Adoption in Rome was a fairly common procedure, particularly in the
upper senatorial class. The need for a male heir and the expense of
raising children were strong incentives to have at least one son, but
not too many children. Adoption, the obvious solution, also served to
cement ties between the two families, thus fostering and reinforcing
alliances. In the Imperial period, the system also acted as a
mechanism for ensuring a smooth succession, the emperor taking his
chosen successor as his adopted son.
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Today's selected anniversaries:
61 BC In Rome, Pompey the Great celebrated triumphs over pirates
in the eastern Mediterranean Sea and in the war against
king Mithridates VI of Pontus in Asia Minor, with enormous
parades of spoils, prisoners, army and banners depicting
battle scenes. It was also his 45th birthday.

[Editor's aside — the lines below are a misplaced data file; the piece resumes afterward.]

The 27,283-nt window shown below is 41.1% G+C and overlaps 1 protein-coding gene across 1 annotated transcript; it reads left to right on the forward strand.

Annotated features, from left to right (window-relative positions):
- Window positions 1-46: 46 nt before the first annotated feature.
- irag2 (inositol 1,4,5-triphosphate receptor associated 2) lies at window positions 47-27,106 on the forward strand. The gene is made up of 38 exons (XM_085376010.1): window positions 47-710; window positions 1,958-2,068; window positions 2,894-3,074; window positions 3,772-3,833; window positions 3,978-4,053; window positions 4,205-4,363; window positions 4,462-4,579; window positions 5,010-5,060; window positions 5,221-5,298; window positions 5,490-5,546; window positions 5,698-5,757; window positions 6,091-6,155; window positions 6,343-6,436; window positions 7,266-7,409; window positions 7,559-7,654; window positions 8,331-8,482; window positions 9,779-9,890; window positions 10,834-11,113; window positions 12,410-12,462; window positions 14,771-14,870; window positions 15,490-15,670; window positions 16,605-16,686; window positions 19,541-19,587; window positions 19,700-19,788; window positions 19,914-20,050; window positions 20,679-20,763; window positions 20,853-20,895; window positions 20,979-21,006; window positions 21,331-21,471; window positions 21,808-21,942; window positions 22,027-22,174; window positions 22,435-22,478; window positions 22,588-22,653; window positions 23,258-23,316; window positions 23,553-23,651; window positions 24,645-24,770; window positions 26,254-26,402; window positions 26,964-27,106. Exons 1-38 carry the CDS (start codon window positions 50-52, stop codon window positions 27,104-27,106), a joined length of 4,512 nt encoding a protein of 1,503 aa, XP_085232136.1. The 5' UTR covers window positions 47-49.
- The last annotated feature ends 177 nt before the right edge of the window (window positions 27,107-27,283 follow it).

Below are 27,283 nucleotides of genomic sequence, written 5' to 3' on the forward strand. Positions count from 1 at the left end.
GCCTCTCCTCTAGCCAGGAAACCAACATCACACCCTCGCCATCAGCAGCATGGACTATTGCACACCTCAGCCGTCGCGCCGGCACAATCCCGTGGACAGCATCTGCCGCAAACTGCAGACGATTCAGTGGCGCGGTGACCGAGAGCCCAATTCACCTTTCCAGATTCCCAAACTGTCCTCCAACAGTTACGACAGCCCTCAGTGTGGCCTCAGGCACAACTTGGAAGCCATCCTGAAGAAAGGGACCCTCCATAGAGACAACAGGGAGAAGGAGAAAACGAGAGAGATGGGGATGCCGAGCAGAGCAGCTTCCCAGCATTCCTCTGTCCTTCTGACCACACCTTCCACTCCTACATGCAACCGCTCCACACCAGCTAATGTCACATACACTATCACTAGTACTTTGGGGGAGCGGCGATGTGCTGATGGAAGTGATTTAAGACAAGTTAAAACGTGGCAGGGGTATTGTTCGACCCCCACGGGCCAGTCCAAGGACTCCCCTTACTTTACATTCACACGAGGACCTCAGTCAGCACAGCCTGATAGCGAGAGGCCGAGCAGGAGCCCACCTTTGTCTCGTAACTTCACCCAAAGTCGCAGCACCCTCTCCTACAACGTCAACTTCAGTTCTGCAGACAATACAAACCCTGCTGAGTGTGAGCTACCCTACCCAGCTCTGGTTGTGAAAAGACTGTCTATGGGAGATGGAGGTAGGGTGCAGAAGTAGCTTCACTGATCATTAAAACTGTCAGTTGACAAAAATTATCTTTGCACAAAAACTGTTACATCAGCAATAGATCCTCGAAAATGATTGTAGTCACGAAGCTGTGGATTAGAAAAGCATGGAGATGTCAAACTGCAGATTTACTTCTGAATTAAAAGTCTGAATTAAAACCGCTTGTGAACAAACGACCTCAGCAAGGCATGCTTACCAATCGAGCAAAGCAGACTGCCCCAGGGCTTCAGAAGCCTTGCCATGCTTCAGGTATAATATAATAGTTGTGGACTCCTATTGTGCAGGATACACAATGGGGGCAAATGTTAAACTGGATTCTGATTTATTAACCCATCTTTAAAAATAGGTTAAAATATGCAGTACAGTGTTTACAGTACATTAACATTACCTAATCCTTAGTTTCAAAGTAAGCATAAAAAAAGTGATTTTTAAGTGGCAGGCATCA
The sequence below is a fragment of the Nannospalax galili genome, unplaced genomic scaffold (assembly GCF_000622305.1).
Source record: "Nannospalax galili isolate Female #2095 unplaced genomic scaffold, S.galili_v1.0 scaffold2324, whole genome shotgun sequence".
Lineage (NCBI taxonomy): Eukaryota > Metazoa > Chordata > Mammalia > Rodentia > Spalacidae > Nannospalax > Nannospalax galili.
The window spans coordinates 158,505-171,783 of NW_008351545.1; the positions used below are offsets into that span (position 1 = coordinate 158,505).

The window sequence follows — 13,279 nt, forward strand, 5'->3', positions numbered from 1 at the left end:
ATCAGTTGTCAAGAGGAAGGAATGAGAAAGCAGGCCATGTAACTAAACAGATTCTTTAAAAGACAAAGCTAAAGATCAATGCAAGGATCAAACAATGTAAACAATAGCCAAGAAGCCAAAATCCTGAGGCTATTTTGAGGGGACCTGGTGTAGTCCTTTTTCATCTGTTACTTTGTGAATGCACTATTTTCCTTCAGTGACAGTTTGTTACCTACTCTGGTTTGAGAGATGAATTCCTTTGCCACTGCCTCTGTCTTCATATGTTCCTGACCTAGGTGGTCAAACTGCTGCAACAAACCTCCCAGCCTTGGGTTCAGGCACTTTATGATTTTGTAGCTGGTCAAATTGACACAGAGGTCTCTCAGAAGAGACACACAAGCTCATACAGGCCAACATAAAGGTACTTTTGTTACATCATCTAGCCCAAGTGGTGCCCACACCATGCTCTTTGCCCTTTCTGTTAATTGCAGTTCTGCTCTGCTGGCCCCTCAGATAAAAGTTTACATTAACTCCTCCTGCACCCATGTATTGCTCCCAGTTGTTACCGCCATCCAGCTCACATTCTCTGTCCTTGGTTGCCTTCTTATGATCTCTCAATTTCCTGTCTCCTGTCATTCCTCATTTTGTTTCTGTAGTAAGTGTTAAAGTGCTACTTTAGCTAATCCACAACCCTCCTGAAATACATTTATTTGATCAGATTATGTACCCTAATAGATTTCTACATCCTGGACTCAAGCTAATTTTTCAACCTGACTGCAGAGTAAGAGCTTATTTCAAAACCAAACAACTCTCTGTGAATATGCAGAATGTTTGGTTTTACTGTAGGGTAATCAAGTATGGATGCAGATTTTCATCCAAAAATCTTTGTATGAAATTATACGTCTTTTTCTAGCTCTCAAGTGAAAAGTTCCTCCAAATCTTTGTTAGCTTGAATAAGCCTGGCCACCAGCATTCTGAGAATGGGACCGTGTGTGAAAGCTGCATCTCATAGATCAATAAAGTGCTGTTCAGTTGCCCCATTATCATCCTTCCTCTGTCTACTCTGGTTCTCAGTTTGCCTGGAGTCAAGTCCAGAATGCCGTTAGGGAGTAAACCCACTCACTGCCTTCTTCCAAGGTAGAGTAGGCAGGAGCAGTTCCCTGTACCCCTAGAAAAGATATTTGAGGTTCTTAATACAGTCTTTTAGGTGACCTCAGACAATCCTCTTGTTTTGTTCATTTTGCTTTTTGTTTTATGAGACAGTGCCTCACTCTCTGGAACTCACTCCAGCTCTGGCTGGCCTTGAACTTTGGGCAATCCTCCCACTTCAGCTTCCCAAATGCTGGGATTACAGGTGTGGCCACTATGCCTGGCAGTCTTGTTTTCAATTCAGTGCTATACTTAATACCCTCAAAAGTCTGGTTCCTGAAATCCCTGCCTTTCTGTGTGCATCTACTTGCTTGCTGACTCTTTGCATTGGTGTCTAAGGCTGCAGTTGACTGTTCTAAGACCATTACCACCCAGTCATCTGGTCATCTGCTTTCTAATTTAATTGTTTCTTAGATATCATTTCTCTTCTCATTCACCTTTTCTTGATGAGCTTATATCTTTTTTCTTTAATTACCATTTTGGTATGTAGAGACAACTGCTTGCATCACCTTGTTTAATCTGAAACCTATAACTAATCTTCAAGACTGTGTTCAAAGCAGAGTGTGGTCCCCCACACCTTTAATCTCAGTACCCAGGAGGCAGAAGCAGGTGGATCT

1829 The first official police force in the world, the
Metropolitan Police of London, also known as the Met or
Scotland Yard, was founded by Sir Robert Peel.
1941 In Kiev, Ukraine, the Babi Yar massacre began.
1972 Sino-Japanese relations: Japan established diplomatic
relations with the People's Republic of China, breaking
official ties with the Republic of China.
Wikiquote of the day:
"Love is the most important thing in the world. It may be important
to great thinkers to examine the world, to explain and despise it.
But I think it is only important to love the world, not to despise
it, not for us to hate each other, but to be able to regard the
world and ourselves and all beings with love, admiration and
respect." ~ Hermann Hesse